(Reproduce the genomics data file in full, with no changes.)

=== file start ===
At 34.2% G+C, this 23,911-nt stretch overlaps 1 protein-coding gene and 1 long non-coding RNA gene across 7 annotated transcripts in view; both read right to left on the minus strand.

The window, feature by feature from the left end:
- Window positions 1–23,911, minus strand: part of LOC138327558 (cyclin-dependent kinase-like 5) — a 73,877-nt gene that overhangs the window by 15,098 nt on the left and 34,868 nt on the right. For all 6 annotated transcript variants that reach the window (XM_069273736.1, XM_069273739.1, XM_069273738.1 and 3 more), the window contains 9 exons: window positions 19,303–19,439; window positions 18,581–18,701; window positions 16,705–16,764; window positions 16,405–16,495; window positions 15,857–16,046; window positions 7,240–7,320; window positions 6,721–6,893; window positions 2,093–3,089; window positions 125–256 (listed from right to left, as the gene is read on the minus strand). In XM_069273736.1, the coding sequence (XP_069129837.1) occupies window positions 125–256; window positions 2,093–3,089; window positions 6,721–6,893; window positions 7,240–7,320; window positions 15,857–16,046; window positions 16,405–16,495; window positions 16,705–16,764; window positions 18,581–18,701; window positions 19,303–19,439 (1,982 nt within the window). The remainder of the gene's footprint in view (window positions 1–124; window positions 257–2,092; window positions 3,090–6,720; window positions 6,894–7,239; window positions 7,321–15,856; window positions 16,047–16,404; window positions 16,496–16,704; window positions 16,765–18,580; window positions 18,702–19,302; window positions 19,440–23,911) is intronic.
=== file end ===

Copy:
At 34.2% G+C, this 23,911-nt stretch overlaps 1 protein-coding gene and 1 long non-coding RNA gene across 7 annotated transcripts in view; both read right to left on the minus strand.

The window, feature by feature from the left end:
- Window positions 1–23,911, minus strand: part of LOC138327558 (cyclin-dependent kinase-like 5) — a 73,877-nt gene that overhangs the window by 15,098 nt on the left and 34,868 nt on the right. For all 6 annotated transcript variants that reach the window (XM_069273736.1, XM_069273739.1, XM_069273738.1 and 3 more), the window contains 9 exons: window positions 19,303–19,439; window positions 18,581–18,701; window positions 16,705–16,764; window positions 16,405–16,495; window positions 15,857–16,046; window positions 7,240–7,320; window positions 6,721–6,893; window positions 2,093–3,089; window positions 125–256 (listed from right to left, as the gene is read on the minus strand). In XM_069273736.1, the coding sequence (XP_069129837.1) occupies window positions 125–256; window positions 2,093–3,089; window positions 6,721–6,893; window positions 7,240–7,320; window positions 15,857–16,046; window positions 16,405–16,495; window positions 16,705–16,764; window positions 18,581–18,701; window positions 19,303–19,439 (1,982 nt within the window). The remainder of the gene's footprint in view (window positions 1–124; window positions 257–2,092; window positions 3,090–6,720; window positions 6,894–7,239; window positions 7,321–15,856; window positions 16,047–16,404; window positions 16,496–16,704; window positions 16,765–18,580; window positions 18,702–19,302; window positions 19,440–23,911) is intronic.